Depending on the type of business they are in, companies in New York and elsewhere have certain priorities. For some, this means taking extra precautions to protect business secrets. These business secrets are often the core of the company’s identity, making it what it is and causing it to stand out in the market and keep up with other competitors. If this information is revealed, it could be detrimental to the company. Thus, employers and business owners take steps to ensure their employees keep these secrets as well.
What are nondisclosure agreements? This document is a contract. It is signed by both parties, and contains terms ensuing that the employee promises to protect the confidentiality of a business secret that has been disclosed to him or her during the course of employment or during a business transaction.
The benefit of a nondisclosure agreement is to protect the business if someone later discloses secret information. The agreement could be used to sue the employee that violated the agreement, or to obtain a court injunction to stop a person from violating the agreement. With the growth in high-tech and information-based industries, so too has the usage of these documents grown.
The main or underlying purpose of a nondisclosure agreement is to create a confidential relationship between a party that holds a trade secret and the party that has had the secret disclosed to. Thus, the parties to the contract have a legal duty to keep the confidential information in confidence. When drafting a nondisclosure agreement, there are five basic elements to keep in mind. This includes the definition of confidential information, any exclusions, the obligations and duties of the party receiving the information, the timeframe the agreement will be valid and enforceable, and any miscellaneous provisions necessary.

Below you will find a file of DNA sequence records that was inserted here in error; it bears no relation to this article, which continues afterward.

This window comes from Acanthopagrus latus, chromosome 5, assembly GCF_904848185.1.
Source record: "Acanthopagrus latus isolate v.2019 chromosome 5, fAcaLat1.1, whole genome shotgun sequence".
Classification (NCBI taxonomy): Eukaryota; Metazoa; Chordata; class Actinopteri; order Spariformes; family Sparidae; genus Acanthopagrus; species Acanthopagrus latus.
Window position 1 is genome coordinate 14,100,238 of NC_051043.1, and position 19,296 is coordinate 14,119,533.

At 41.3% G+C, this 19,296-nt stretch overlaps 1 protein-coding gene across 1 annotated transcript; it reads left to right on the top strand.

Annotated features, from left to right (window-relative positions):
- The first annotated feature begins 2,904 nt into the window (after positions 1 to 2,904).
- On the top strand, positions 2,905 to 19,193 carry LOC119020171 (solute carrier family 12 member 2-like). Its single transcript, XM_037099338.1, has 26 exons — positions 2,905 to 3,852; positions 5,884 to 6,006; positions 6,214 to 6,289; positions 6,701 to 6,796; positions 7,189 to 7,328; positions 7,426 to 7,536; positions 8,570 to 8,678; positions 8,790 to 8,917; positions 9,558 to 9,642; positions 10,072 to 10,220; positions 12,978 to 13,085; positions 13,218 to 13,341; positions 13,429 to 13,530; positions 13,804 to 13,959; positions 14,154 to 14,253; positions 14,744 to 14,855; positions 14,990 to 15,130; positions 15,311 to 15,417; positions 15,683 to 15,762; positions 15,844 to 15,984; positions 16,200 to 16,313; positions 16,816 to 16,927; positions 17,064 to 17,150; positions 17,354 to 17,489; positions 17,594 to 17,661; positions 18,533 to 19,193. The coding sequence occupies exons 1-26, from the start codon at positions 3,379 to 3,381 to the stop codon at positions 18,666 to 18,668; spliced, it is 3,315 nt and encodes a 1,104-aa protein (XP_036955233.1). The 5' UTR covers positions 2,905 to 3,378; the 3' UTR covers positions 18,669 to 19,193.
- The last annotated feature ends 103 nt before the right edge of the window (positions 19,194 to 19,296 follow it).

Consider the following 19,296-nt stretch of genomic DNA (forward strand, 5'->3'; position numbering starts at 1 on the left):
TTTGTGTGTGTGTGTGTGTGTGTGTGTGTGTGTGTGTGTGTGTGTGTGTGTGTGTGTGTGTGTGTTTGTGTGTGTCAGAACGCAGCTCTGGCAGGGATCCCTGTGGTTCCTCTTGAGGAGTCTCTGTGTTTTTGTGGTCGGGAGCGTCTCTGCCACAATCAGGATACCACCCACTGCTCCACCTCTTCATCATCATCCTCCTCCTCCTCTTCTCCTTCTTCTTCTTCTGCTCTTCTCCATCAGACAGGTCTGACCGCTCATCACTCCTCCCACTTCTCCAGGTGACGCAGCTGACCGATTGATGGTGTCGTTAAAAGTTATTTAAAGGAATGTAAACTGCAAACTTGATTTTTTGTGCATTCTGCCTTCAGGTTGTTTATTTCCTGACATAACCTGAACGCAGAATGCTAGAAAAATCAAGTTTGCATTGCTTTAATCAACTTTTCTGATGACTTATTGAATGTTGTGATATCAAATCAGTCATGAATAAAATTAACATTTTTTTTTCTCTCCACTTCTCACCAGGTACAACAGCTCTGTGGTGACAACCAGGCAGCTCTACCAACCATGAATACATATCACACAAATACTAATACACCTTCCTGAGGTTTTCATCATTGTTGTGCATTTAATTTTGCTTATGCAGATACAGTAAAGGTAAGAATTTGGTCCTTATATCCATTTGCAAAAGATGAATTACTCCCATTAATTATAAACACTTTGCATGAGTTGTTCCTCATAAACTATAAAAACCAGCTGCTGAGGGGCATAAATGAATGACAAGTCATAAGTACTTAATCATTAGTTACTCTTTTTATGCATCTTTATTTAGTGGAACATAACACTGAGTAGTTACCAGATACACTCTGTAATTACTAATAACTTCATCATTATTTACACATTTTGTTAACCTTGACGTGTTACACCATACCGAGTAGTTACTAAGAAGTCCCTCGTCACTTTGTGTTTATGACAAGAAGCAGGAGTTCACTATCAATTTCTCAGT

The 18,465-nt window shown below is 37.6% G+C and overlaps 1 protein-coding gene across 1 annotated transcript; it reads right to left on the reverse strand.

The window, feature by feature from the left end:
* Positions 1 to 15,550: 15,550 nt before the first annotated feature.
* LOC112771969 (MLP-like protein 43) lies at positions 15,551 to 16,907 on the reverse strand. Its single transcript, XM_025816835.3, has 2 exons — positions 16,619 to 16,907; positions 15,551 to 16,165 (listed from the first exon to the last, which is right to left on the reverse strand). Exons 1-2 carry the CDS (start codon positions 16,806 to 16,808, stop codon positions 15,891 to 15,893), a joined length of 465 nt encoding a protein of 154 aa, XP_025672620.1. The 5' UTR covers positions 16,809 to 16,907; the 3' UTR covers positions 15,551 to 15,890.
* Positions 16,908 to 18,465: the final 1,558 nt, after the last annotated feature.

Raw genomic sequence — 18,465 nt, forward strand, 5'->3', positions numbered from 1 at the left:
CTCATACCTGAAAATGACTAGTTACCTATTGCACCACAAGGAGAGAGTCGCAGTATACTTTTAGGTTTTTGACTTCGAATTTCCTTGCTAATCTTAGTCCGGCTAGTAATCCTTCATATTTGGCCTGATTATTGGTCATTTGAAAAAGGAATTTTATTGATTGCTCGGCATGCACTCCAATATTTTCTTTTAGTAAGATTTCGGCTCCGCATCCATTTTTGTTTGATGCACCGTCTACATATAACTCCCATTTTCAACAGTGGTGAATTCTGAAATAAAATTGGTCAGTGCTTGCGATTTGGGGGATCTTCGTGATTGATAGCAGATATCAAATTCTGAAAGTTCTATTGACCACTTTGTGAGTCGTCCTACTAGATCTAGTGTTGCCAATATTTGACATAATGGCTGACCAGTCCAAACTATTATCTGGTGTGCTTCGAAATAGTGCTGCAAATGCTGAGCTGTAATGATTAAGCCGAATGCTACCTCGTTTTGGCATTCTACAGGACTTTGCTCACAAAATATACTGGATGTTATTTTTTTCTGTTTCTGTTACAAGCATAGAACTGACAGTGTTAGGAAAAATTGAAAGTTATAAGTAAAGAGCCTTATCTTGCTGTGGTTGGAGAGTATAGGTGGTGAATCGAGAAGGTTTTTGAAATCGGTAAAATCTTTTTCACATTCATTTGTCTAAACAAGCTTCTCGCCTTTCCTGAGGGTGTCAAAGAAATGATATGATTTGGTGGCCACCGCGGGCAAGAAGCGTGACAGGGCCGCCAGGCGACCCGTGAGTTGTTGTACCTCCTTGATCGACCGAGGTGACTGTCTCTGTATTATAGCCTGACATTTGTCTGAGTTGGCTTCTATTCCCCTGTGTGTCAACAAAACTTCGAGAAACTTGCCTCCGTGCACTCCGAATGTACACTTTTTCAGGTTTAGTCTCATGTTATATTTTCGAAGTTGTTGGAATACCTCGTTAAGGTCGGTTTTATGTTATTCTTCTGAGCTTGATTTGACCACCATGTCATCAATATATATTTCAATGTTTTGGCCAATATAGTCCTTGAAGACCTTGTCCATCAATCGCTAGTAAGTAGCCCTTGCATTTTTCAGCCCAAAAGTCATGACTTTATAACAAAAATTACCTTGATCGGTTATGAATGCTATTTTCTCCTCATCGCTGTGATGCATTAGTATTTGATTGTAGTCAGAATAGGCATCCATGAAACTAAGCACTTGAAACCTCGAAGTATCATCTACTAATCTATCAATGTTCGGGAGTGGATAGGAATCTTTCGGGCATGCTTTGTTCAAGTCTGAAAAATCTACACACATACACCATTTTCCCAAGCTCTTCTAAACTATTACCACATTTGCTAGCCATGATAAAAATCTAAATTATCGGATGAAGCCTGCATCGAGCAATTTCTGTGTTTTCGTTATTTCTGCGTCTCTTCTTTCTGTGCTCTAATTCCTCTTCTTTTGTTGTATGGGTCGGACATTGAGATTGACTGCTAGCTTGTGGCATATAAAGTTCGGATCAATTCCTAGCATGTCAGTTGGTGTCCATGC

Including a nondisclosure agreement might serve a business very well. While an employer might have great trust in their employer-employee relationships, it is important to take steps that will better protect the business and its trade secrets.
Source: FindLaw, “A Nondisclosure Agreement,” accessed Jan. 6, 2018